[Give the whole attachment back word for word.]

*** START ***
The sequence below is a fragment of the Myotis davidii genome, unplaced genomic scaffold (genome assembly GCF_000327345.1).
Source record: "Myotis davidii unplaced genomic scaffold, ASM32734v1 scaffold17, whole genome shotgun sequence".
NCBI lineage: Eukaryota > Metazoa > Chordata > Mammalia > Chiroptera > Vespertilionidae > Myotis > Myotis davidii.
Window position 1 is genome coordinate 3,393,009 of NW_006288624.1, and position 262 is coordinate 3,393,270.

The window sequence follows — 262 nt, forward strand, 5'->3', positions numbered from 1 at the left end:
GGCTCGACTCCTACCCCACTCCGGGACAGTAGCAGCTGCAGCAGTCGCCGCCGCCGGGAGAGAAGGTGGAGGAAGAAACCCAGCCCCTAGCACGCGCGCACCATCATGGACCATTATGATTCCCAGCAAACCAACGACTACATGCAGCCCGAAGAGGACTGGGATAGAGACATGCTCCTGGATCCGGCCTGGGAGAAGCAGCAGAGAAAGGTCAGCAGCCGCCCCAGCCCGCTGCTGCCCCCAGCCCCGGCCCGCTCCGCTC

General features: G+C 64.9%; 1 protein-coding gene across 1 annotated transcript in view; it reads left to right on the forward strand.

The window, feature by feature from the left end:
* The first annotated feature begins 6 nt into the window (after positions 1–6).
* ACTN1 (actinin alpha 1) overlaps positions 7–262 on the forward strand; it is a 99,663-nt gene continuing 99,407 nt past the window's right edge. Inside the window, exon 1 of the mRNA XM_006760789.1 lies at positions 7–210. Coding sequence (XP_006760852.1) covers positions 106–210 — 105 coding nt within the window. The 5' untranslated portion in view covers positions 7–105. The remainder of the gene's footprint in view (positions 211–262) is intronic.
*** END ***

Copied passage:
The sequence below is a fragment of the Myotis davidii genome, unplaced genomic scaffold (genome assembly GCF_000327345.1).
Source record: "Myotis davidii unplaced genomic scaffold, ASM32734v1 scaffold17, whole genome shotgun sequence".
NCBI lineage: Eukaryota > Metazoa > Chordata > Mammalia > Chiroptera > Vespertilionidae > Myotis > Myotis davidii.
Window position 1 is genome coordinate 3,393,009 of NW_006288624.1, and position 262 is coordinate 3,393,270.

The window sequence follows — 262 nt, forward strand, 5'->3', positions numbered from 1 at the left end:
GGCTCGACTCCTACCCCACTCCGGGACAGTAGCAGCTGCAGCAGTCGCCGCCGCCGGGAGAGAAGGTGGAGGAAGAAACCCAGCCCCTAGCACGCGCGCACCATCATGGACCATTATGATTCCCAGCAAACCAACGACTACATGCAGCCCGAAGAGGACTGGGATAGAGACATGCTCCTGGATCCGGCCTGGGAGAAGCAGCAGAGAAAGGTCAGCAGCCGCCCCAGCCCGCTGCTGCCCCCAGCCCCGGCCCGCTCCGCTC

General features: G+C 64.9%; 1 protein-coding gene across 1 annotated transcript in view; it reads left to right on the forward strand.

The window, feature by feature from the left end:
* The first annotated feature begins 6 nt into the window (after positions 1–6).
* ACTN1 (actinin alpha 1) overlaps positions 7–262 on the forward strand; it is a 99,663-nt gene continuing 99,407 nt past the window's right edge. Inside the window, exon 1 of the mRNA XM_006760789.1 lies at positions 7–210. Coding sequence (XP_006760852.1) covers positions 106–210 — 105 coding nt within the window. The 5' untranslated portion in view covers positions 7–105. The remainder of the gene's footprint in view (positions 211–262) is intronic.